The classic men's den, a secluded habitat equal parts fantasy and function, radiated out into every room of the house, which was realized in the gorgeously rendered architectural and design drawings that appeared regularly in Playboy’s pages from the early fifties to 1979.

Hef’s bachelor pad renderings, featuring recognizable midcentury furnishings and the entertainment console gadgets of the day, were often accompanied by profiles of the great modern minimalists.

His interest in residential architecture for the upscale single male culminated in the Playboy Penthouse Apartment (designed by Chrysalis architects and featured in a 1956 issue), with its echoes of Neutra and the Eames Case Study House.

But it wasn't until May of 1962, when the magazine published its ambitious pictorial, “Posh Plans for Exciting Urban Living!” that the design world took notice.

Hugh Hefner in bed, 1966.

“The notion of the single man began in the 1950s. The idea of the bachelor as a separate life was new and obscure.”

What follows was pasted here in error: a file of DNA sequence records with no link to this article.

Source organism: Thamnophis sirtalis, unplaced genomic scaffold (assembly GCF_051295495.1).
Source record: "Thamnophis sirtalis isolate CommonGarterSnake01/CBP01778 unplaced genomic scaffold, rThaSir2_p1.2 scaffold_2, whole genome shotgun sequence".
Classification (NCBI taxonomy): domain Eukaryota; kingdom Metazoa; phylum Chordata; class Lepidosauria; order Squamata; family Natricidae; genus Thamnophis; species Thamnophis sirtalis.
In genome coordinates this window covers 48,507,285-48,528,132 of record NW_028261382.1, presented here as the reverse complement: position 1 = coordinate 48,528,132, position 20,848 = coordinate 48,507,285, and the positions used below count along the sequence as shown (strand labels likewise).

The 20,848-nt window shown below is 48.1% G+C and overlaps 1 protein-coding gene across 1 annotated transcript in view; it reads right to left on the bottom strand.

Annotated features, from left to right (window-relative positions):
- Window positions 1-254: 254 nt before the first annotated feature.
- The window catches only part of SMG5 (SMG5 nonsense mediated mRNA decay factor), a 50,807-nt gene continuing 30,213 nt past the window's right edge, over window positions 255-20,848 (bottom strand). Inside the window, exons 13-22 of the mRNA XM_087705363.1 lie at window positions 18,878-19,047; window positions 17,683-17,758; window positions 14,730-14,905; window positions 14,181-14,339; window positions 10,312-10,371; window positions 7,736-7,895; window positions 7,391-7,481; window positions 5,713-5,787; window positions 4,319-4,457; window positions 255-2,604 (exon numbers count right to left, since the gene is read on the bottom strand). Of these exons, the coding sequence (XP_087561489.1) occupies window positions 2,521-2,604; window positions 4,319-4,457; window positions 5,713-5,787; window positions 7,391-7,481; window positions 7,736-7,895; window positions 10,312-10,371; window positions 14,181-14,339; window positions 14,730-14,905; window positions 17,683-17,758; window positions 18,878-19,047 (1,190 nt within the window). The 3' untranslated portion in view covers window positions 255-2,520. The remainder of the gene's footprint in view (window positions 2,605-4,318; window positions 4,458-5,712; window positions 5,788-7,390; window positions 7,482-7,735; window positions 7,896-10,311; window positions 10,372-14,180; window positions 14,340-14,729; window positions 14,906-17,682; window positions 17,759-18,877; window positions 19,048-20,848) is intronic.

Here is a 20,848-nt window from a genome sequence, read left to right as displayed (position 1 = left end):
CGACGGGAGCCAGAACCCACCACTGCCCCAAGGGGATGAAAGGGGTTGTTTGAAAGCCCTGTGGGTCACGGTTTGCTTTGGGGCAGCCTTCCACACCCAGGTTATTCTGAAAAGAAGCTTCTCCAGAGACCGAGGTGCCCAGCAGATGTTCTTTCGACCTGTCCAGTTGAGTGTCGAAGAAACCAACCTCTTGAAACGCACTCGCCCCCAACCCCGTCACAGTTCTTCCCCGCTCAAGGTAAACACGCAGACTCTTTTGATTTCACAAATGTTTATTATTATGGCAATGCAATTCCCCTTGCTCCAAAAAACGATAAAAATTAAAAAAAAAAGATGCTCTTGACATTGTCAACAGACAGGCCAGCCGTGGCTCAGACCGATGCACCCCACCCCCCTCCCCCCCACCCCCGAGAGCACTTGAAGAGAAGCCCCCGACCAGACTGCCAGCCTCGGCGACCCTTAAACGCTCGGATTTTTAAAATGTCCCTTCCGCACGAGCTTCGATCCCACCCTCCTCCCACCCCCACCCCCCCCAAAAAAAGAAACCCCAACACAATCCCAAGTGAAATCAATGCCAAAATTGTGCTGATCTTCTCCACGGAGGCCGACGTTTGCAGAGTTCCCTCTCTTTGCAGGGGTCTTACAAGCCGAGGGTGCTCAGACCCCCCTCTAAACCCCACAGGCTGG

The renderings of the so-called Playboy Town House, drawn up by architect and designer R. Donald Jaye and overseen by Hefner, envisioned a three-level luxury spread, which the magazine described as a “modishly swinging manor” for an “unattached, affluent young man, happily wedded to the infinite advantages of urbia.”

Amid the open-plan sprawl — paneled with enough teak to build a second Honey Fitz, and dotted with curvy furnishings by Knoll, Herman Miller, Laverne, and George Nelson — there were show-stopping amenities like an indoor swimming pool, a remote-controlled skylight, a “kitchen-less kitchen” (where drawers and panels hid any evidence of food prep), a twelve-foot upholstered wet bar (but, of course), and the pièce de résistance, a rotating bed, patented by Playboy Enterprises, for work and play. As the center of his own universe, a man could control sound and lighting, open and shut curtains, and even pop the toaster from his circular love nest. (Later, Hefner would equip the “Big Bunny,” his converted DC-30 jet, with the bed, which had become something of a trademark.) “The gadgetry helped give it a James Bond mystique,” he told the Times.